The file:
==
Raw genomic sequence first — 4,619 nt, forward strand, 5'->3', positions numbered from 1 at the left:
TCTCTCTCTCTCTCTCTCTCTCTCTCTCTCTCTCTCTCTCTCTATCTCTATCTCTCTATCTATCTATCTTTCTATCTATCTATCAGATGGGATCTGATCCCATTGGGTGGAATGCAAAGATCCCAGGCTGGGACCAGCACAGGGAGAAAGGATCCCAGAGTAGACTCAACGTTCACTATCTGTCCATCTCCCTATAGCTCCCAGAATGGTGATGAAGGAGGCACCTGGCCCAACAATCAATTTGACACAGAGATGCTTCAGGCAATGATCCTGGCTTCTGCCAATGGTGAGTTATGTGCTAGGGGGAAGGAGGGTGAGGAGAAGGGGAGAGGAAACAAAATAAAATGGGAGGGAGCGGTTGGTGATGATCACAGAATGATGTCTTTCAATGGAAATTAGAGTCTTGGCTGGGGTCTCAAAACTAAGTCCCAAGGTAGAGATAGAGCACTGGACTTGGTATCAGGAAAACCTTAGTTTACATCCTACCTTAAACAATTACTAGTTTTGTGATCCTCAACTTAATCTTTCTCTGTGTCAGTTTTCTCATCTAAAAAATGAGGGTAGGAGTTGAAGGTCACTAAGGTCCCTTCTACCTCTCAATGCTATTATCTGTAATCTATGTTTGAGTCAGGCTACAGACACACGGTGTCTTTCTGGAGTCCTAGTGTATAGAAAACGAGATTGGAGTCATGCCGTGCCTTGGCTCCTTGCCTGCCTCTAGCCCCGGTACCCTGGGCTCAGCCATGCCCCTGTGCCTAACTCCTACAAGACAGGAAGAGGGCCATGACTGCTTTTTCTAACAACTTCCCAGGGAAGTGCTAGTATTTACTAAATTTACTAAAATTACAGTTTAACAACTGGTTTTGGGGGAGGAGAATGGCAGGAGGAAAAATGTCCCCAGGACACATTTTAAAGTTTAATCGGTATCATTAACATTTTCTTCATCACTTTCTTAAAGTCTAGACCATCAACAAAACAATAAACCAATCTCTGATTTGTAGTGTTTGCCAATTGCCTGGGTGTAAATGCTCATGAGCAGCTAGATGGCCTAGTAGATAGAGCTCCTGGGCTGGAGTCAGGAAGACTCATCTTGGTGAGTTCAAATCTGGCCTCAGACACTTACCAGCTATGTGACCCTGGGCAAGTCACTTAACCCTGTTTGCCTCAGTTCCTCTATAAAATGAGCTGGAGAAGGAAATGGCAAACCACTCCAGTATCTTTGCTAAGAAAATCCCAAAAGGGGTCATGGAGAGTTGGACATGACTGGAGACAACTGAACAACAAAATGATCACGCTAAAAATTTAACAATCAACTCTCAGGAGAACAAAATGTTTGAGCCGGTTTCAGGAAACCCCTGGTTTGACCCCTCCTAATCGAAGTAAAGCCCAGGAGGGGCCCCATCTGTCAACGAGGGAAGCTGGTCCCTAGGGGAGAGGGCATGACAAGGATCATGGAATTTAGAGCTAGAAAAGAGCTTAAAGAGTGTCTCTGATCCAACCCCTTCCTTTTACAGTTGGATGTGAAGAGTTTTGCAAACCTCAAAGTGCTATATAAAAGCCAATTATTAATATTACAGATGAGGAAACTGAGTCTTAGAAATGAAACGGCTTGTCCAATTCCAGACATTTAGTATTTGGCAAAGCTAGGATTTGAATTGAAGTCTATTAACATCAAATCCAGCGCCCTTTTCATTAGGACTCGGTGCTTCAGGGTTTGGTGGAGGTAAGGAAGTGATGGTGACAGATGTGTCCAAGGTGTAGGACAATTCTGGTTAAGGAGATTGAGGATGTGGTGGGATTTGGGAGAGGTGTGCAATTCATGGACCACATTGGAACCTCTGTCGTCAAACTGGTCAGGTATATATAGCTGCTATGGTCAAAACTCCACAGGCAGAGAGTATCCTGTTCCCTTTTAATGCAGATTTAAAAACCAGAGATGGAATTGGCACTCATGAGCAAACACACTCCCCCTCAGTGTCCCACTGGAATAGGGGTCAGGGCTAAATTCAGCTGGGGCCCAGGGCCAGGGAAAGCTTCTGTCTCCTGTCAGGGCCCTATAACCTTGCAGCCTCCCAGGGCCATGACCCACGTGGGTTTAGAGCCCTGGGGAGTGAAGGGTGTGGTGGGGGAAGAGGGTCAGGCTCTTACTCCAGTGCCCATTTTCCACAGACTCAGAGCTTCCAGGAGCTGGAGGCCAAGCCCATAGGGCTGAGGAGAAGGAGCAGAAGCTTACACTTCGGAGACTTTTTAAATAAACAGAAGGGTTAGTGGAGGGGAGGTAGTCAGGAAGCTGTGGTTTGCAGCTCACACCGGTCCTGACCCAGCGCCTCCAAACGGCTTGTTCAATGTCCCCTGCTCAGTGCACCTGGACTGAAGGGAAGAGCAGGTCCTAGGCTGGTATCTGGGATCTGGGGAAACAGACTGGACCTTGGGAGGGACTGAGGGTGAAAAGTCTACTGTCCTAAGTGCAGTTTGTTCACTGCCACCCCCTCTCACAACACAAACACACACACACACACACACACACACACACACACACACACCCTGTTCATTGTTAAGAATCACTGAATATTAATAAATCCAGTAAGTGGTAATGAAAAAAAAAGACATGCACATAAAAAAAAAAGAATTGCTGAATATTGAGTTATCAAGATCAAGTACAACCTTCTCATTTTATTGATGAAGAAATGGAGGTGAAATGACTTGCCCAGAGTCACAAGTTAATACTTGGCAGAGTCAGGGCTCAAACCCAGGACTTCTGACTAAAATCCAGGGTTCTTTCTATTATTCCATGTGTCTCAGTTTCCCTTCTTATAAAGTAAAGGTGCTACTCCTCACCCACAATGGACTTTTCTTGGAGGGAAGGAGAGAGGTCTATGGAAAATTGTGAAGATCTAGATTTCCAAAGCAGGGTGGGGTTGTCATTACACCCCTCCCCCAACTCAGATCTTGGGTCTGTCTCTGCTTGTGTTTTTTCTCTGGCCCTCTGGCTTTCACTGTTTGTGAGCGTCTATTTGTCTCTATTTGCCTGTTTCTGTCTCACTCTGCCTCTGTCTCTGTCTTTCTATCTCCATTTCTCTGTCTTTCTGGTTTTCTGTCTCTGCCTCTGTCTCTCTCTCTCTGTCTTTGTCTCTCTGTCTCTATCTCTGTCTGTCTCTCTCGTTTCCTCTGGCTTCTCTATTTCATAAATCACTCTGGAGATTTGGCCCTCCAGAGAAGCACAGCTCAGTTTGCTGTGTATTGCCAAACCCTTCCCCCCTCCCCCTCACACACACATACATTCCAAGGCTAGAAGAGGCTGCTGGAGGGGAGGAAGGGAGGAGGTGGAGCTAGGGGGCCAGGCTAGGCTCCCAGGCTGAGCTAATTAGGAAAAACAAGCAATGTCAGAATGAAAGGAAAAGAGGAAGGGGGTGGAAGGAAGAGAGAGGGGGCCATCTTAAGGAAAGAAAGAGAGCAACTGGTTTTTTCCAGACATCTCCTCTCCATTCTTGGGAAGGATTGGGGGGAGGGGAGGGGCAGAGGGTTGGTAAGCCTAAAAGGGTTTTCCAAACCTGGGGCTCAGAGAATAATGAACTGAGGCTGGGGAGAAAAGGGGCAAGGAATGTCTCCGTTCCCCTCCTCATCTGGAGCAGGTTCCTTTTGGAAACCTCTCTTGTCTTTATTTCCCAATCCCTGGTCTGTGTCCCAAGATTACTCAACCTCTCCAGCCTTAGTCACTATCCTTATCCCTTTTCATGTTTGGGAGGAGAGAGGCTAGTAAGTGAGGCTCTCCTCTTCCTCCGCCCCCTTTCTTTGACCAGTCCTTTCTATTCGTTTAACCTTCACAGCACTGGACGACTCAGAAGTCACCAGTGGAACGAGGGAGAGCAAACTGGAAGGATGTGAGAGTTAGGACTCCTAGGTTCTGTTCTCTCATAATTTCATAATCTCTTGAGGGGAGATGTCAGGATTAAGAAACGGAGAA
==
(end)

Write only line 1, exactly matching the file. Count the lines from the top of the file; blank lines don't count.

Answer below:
Raw genomic sequence first — 4,619 nt, forward strand, 5'->3', positions numbered from 1 at the left: